[24] When using the lower warm pool atmospheric fluxes, the residence times for Mn and Al in the warm pool were 64 years and 15 years, respectively. These are several times larger than typical estimates of Mn and Al residence times in the surface oceans: 5–25 years for Mn [Klinkhammer and Bender, 1980] and 3–4 years for Al [Orians and Bruland, 1986]. This approach using western warm pool fluxes suggests that atmospheric deposition is not sufficient to explain the surface maxima. Other sources would be required.

[25] In contrast, the atmospheric fluxes measured in the Bismarck Sea were significantly higher and thus the estimated residence times were lower: 5 years and 50 days for Mn and Al, respectively. The larger aerosol fluxes to the Bismarck Sea reflect the atmospheric trajectories of the air masses, which crossed over local islands. If similar atmospheric deposition fluxes occurred in the warm pool or if a significant fraction of the Bismarck Sea–deposited metals were advected to the warm pool, estimated Mn and Al residence times would be much shorter and consistent with, or less than, literature values (Table 1). Atmospheric trajectories and surface currents in the warm pool are variable, thus atmospheric deposition cannot be ruled out as an explanation of the high surface concentrations of Al and Mn in the warm pool.

[26] Surface DFe concentrations along the Papua New Guinea coast and at 145°E were also elevated, but over a shorter length scale than Al and Mn, probably due to the biological uptake of Fe. DFe in surface water was 0.19 nM in Vitiaz Strait (station 30), increased to 0.68 nM along the Papua New Guinea coast (station 28) and increased further to 0.79 nM at 0.6°N, 145°E (station 26). DFe concentrations were high (slightly less than 1.5 μmol/kg) in the Sepik River [Sholkovitz et al., 1999], but such high concentrations were not observed in the surface waters of the Bismarck Sea because Fe is removed more rapidly than Mn or Al by several estuarine processes. DFe concentrations along the Papua New Guinea coast are of similar magnitude to those measured in other ocean margin data sets. For example, in the Bay of Biscay, surface DFe varied from 0.73 nM to 0.40 nM [Laës et al., 2007]. Surface DFe decreased from >1.4 nM to 0.15 nM along a transect from central California to Hawaii [Johnson et al., 2003; Elrod et al., 2004]. Similar values were found in coastal Oregon waters by Chase et al. [2002]. Surface values were of the same magnitude in the Philippine Sea (0.25 nM) and Sulu Sea (0.75–1.48 nM) [Kondo et al., 2007]. In the eastern North Pacific HNLC region, Johnson et al. [2005] observed elevated surface DFe values of 1.2 nM in an emergent eddy.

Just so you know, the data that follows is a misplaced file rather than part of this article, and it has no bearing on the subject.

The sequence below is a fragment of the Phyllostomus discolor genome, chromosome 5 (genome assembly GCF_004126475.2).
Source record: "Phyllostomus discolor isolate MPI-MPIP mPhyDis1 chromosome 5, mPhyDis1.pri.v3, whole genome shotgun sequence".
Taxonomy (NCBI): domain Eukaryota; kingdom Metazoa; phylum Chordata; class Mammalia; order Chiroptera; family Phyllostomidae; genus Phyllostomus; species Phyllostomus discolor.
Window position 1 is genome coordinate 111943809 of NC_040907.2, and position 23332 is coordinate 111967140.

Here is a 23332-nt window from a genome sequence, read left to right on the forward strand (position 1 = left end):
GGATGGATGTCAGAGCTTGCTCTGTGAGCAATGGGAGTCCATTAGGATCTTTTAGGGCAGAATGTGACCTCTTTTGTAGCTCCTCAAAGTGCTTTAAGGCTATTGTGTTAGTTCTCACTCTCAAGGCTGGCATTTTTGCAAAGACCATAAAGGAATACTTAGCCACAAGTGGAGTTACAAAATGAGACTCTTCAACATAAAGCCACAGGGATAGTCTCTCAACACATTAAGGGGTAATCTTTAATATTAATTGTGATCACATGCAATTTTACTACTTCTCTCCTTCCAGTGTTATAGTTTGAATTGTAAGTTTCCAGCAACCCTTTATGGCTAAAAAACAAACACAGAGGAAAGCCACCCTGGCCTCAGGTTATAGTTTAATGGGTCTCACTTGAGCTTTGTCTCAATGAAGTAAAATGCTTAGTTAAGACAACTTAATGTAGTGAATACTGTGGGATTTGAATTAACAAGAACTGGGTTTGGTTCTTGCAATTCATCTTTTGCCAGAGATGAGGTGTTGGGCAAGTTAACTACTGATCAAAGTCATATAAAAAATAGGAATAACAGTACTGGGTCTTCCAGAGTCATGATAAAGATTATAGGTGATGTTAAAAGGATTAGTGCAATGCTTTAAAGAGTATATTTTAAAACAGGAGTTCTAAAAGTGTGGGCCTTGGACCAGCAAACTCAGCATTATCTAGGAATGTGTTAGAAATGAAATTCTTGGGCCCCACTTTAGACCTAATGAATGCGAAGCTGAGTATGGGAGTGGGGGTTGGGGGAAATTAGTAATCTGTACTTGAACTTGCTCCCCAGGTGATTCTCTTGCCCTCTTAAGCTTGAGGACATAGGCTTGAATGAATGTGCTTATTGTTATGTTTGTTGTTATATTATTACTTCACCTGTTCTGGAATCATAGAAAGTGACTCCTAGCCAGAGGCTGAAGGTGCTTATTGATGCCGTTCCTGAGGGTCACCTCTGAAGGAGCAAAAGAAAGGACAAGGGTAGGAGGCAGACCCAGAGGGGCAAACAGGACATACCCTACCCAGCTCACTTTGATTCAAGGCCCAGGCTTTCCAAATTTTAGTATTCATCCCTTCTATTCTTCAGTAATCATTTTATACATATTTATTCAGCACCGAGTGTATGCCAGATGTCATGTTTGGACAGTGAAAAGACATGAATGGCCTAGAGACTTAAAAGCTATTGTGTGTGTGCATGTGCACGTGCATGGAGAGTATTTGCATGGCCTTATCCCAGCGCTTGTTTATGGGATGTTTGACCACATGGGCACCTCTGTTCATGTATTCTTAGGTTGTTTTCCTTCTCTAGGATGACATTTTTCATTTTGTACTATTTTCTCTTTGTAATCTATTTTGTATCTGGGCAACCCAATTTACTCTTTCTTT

[27] Since no surface maximum was evident in Fe at any of the equatorial stations and surface Fe did not show a notable zonal gradient, we used a different approach to evaluate the contribution of atmospheric fluxes. In addition to the total acid-soluble Fe aerosol measurements described above, Shank and Johansen [2008] determined atmospheric concentrations of “labile” Fe by brief (5 min) acidification to pH <1.8 and addition of hydroxylamine to reduce Fe (III) to Fe (II). This is a shorter acidification than we used for our seawater samples. The operationally defined measurements of reactive Fe in aerosols and seawater are not directly comparable but still enable us to make a qualitative assessment of the role of an atmospheric source. We calculated the expected concentration of Fe in the equatorial surface mixed layer using average labile Fe (18 nmol m−2 d−1) and total Fe (186 nmol m−2 d−1) deposition fluxes determined by Shank and Johansen [2008] for the entire equatorial region (stations 1–27, excluding station 24), an average mixed layer depth along the equator (59 m), and a Fe residence time of 150 days based on reported surface water Fe residence times (∼130 days by Boyle et al. [2005] and 100 days by Frew et al. [2006]). The average equatorial mixed layer depth was calculated from a 0.2°C departure from sea surface temperature. The projected concentration from labile Fe fluxes was 0.05 nM; from total Fe fluxes it was 0.48 nM. The average concentration of TDFe, for which we have better spatial coverage than DFe, for all equatorial stations, excluding an anomalously high value at 170°W, was 0.52 nM. Thus, atmospheric fluxes of labile Fe alone are not enough to explain this value. Total Fe deposition may be solubilized by photochemistry and biological cycling [Johnson et al., 1994; Sunda and Huntsman, 1995; Barbeau and Moffet, 2000; Kuma et al., 2000] or there may be another source (such as from local rivers). Average atmospheric fluxes of labile Fe to the Bismarck Sea region were only 50% greater than labile Fe fluxes to the equatorial region, so the inclusion of a western atmospheric source does not significantly change this estimate. However, the average magnitude of total aerosol Fe fluxes in the Bismarck Sea were an order of magnitude greater than equatorial total aerosol Fe fluxes, so if only a fraction of this aerosol source were solubilized and advected, it could be a significant source of surface Fe.

3.5. Sedimentary Flux in Western Source Region